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Preparing for a year of unknown, unknowns in cyber security

Today’s threat landscape is constantly evolving. In 2016 in particular, we’ve seen a huge shift with adversaries penetrating organisations from the DNC to WADA and gaining access to sensitive documents that were later leaked to embarrass individuals. Yet, while many believe that this trend starts and ends with a contentious election, it’s not something that’s going away in 2017. In fact, we’re starting to see continued and varied threats, most recently with DDoS attacks taking down the likes of the EU commission.  

Overall, the pace and variation of exploits driven by technically astute adversaries, will only gain momentum in the coming year if not managed effectively. Mike East, VP Sales EMEA at CrowdStrike forecasts his predictions for 2017 and beyond

No impenetrable defence

Whether a Fortune 500 company, a family run business or a utility company, all businesses are vulnerable and proactively sought after as attack targets. Whether by a nation-state group, a criminal network or an independent hacker, they’re all in the firing line. Yet, we’re moving beyond fines, damage to corporate reputation and a number of scary headlines. In 2017, the manipulation of data to remove its integrity will be significant enough to send companies under. 

Organisations need to be continually and proactively assessing their networks to understand how they are compromised. Too many are focusing on the “known” bads, rather than trying to understand the threat of the “unknown.”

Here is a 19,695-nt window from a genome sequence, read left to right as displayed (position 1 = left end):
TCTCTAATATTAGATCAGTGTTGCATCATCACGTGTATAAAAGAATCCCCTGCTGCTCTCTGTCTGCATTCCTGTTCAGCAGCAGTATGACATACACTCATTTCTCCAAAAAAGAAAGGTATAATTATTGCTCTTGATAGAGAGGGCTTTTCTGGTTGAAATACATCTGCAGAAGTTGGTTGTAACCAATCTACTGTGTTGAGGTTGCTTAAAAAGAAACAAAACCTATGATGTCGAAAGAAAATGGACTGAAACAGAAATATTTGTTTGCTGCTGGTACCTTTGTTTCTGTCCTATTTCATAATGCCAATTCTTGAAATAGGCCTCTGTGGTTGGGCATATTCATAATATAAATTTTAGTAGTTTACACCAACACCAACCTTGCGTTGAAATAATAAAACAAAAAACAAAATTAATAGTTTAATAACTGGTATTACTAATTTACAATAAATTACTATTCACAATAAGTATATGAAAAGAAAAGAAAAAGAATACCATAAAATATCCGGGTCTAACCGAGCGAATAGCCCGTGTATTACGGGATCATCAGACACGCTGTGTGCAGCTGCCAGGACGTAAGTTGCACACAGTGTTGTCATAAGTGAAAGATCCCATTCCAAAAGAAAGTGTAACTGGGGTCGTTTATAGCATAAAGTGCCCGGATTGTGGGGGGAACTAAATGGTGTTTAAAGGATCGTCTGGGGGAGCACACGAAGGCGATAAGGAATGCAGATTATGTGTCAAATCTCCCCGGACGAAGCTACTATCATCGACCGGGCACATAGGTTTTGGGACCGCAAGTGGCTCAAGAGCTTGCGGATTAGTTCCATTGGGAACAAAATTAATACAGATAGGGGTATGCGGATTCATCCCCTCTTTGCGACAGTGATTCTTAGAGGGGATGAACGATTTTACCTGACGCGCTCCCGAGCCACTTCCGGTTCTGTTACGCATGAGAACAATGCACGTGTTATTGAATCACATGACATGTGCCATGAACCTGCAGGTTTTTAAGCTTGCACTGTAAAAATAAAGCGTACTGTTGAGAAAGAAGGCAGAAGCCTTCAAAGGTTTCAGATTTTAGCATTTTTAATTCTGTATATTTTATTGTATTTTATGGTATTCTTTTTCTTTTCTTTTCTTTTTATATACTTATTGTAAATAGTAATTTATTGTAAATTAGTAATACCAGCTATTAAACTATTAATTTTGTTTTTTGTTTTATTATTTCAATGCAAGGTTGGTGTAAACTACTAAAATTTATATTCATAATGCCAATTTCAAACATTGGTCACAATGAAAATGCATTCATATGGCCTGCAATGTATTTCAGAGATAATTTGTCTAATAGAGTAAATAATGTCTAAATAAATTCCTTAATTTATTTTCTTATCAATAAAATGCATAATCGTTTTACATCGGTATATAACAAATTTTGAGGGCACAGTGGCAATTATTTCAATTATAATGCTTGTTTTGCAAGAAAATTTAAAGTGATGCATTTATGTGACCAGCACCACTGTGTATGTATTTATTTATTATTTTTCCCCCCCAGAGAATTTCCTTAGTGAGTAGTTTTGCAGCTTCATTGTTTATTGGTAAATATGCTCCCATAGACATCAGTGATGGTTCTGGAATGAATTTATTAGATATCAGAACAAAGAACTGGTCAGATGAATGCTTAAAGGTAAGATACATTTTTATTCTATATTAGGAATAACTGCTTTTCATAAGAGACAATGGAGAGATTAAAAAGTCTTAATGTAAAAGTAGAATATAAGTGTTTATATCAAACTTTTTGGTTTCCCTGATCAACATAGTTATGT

In intelligence, we trust

Organisations today are also exhausted by “alert fatigue”, where security professionals are cast in the role of passively reviewing tones of alert data, much of which ends up being confirmed by those humans as false positives. This often means security teams are stuck in a reactive mode and not preventing breaches from happening. Businesses need actionable intelligence to overcome this hurdle and get ahead of the threats that could compromise their business.

Ultimately, we can’t properly interpret today’s threat landscape without understanding the impact of global economic developments and geopolitical events. Just because something happens miles away, it doesn’t mean it won’t wash up on your doorstep in the form of an attack. Intelligence needs to be added to the equation so that we can anticipate and detect potential threats and defend against new tactics, techniques and procedures.

Security takes on new meaning for the c-suite 

Regulatory fines and disclosure of embarrassing leaks still haven’t eliminated the problem. Yet, awareness across the business around spotting and responding to threats is critical. If even the most senior leader in a business can be duped by a phishing attempt, what does that mean for an organisations’ wider security posture? While the CIO or CISO may ultimately be the “accountable executive,” everyone in the organisation, especially the C-suite, owns the data and has a responsibility to protect it.

We’re already seeing Fortune 500 companies starting to take a totally different approach to how they manage security as they think about an attack, as when not if. An important lesson in this journey is understanding that more spending doesn’t equal more security – it’s a cybersecurity paradox. Businesses need to think in terms of risk prevention and mitigation and understanding what the risks to their business are and taking proactive steps to detect and prevent them.